Posted: 21 June 2011 by Sarah Greenberg, RA Magazine Editor
Last chance to view: Top lots at Sotheby’s
public view of top lots from its summer sales has some real gems. Whether or not you are going to bid for them, it is worth popping into the showrooms to take a look - it may be your last chance to see these fabulous works before they vanish into private collections.
Egon Schiele, 'Häuser mit Wäsche (Vorstadt II)', 1914. Oil on canvas. 99 x 119cm/ 39 x 46 7/8 in.
Egon Schiele’s townscape ‘Häuser mit Wäsche (Vorstadt II)’, 1914, (est. £22m-30m) to be auctioned in London on 22 June, is a striking and enigmatic picture that seems at once to nod to the Vienna Secession past and look forward to a more modernist style. It depicts a town on a river with washing hanging out to dry, but while the colourful laundry line in the foreground is painted in a thick jewel-like polychrome reminiscent of Klimt’s decorative work, the houses behind are painted in a more linear grid of earthy, unpolished tones. The contrast between the two styles makes the painting intriguing and almost Janus-like. It is as though Schiele is nodding to his Viennese mentor Klimt, absorbing the influence of Cubism and moving on to develop his own style.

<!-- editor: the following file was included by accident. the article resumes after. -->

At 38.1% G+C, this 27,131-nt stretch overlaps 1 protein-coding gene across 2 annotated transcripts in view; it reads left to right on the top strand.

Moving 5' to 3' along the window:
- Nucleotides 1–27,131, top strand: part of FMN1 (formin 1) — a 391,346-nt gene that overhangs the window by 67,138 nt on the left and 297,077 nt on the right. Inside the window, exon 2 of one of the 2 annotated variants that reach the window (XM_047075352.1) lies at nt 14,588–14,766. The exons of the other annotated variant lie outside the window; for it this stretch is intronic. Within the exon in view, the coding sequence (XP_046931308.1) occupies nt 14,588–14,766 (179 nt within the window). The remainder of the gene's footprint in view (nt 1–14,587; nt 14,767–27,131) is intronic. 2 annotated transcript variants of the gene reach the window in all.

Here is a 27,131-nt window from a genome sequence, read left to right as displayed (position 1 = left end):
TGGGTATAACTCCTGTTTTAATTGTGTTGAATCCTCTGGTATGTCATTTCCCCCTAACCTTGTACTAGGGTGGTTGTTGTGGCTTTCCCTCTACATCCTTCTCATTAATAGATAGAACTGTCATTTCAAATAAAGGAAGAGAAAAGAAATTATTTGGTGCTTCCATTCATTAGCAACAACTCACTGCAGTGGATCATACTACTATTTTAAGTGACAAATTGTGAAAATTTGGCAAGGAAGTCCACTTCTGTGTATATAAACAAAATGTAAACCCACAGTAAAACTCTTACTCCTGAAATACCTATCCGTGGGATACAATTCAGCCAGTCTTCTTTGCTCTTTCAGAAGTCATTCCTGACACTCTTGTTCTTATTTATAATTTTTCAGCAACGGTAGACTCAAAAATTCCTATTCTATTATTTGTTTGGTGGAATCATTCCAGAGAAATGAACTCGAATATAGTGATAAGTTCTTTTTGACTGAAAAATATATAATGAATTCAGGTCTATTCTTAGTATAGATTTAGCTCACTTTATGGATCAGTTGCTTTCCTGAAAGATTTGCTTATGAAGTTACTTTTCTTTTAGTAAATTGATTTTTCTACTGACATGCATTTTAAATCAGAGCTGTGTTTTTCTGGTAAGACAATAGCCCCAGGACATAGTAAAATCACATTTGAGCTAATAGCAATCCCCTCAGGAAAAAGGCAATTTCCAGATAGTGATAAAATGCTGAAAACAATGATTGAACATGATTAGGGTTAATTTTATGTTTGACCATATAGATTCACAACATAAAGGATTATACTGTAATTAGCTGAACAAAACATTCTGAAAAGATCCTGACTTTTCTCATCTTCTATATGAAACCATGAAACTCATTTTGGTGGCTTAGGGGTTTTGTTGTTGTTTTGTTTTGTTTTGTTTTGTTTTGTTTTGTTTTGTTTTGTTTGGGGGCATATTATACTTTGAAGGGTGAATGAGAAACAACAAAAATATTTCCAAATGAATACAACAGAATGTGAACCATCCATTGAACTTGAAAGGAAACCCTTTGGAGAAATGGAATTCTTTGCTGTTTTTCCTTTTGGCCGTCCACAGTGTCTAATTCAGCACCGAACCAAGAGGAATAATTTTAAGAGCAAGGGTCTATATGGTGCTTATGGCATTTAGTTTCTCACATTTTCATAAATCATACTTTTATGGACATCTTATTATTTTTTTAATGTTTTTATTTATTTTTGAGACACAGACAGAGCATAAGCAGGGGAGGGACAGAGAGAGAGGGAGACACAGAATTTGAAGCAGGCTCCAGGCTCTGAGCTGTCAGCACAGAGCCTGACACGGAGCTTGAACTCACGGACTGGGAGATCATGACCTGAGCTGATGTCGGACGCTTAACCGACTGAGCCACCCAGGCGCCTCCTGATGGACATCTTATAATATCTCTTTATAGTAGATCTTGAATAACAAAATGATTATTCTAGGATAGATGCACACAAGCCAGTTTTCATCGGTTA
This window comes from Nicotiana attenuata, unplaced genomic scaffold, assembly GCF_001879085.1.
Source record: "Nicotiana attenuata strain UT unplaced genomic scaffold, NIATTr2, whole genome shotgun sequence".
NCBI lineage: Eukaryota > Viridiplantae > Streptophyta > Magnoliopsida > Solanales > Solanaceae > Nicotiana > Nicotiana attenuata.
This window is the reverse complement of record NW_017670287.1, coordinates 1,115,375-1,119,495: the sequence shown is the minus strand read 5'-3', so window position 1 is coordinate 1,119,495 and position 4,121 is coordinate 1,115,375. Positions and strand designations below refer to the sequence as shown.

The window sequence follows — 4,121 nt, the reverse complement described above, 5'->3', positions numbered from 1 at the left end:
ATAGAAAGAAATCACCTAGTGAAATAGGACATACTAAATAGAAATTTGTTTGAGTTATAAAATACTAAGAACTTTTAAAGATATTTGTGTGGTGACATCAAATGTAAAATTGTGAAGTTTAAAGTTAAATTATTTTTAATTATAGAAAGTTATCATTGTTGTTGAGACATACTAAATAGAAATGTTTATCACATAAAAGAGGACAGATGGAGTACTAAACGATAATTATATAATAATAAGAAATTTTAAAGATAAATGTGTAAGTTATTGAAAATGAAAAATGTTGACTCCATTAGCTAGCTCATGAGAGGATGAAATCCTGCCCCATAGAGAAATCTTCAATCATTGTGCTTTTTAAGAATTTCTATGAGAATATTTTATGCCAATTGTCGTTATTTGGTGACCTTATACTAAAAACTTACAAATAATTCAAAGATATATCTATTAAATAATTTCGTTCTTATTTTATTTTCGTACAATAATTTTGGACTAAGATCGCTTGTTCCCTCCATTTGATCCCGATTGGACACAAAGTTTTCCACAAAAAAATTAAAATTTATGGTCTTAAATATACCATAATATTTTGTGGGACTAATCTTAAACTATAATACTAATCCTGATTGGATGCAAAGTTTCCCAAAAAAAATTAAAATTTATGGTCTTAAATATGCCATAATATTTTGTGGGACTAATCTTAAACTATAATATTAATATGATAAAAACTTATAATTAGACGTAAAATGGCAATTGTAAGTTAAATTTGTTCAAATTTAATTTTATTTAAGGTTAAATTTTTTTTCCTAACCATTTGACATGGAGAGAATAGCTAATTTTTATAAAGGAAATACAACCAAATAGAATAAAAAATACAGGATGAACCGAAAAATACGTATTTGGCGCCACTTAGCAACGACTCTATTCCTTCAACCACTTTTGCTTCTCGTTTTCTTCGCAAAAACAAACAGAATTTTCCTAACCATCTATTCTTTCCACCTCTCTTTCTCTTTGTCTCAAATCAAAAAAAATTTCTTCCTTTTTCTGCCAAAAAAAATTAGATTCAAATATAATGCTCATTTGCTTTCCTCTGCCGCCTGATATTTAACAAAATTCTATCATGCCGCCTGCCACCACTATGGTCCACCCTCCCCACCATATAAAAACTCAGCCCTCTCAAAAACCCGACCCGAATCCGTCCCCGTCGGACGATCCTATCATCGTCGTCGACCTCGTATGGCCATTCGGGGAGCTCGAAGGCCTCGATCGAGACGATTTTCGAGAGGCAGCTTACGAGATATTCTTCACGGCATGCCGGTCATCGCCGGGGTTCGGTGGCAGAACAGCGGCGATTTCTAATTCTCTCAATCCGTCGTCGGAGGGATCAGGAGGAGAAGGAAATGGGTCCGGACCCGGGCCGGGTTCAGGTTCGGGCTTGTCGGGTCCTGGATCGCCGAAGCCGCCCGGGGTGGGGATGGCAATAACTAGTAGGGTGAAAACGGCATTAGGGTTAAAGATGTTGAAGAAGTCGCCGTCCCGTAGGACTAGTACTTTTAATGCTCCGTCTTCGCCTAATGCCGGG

Helena Newman, a specialist in German and Austrian art and Chairman of Impressionist and Modern art for Sotheby’s Europe, explains how this painting reveals Schiele’s artistic evolution:
This painting comes from the Leopold Museum in Vienna, the world’s largest collection of works by Schiele. It is being sold in order to pay for a Holocaust restitution claim over the celebrated Schiele masterpiece ‘Portrait Wally’, which was famously seized when it was loaned to an exhibition in the US. After years of negotiations, the Leopold has recently had to buy the painting back for $19m from the heirs of the original owners, who were Holocaust victims. The Leopold chose to sell this particular landscape because it is one of several in their collection.
Francis Bacon, 'Crouching Nude', 1961. Oil on canvas, 198 x 145cm/ 78 x 57in.
Francis Bacon famously painted male nudes but this ‘Crouching Nude’, 1961, (est. £7,000,000-9,000,000), to be auctioned in London on 29 June, is one of twelve female nudes he painted between 1959-62, and it is a striking picture. The vivid green background composition and the animalistic face atop a sensuous figure stopped me in my tracks. Bacon’s bohemian friend Henrietta Moraes, is notionally the sitter, but, as Sotheby’s expert Oliver Barker explained to me, Bacon probably painted this from John Deakin’s photographs of her, rather than from life. With his famously magpie approach, Bacon likely drew inspiration from a variety of sources, including the cowering nudes from ‘The Deluge’ in Michelangelo’s Sistine Chapel, and the work of Soutine and Rodin.
I asked Oliver Barker, Sotheby’s Senior International Specialist in Contemporary Art, about how Bacon painted such a picture, his influences, and recent world record prices for Bacon’s work: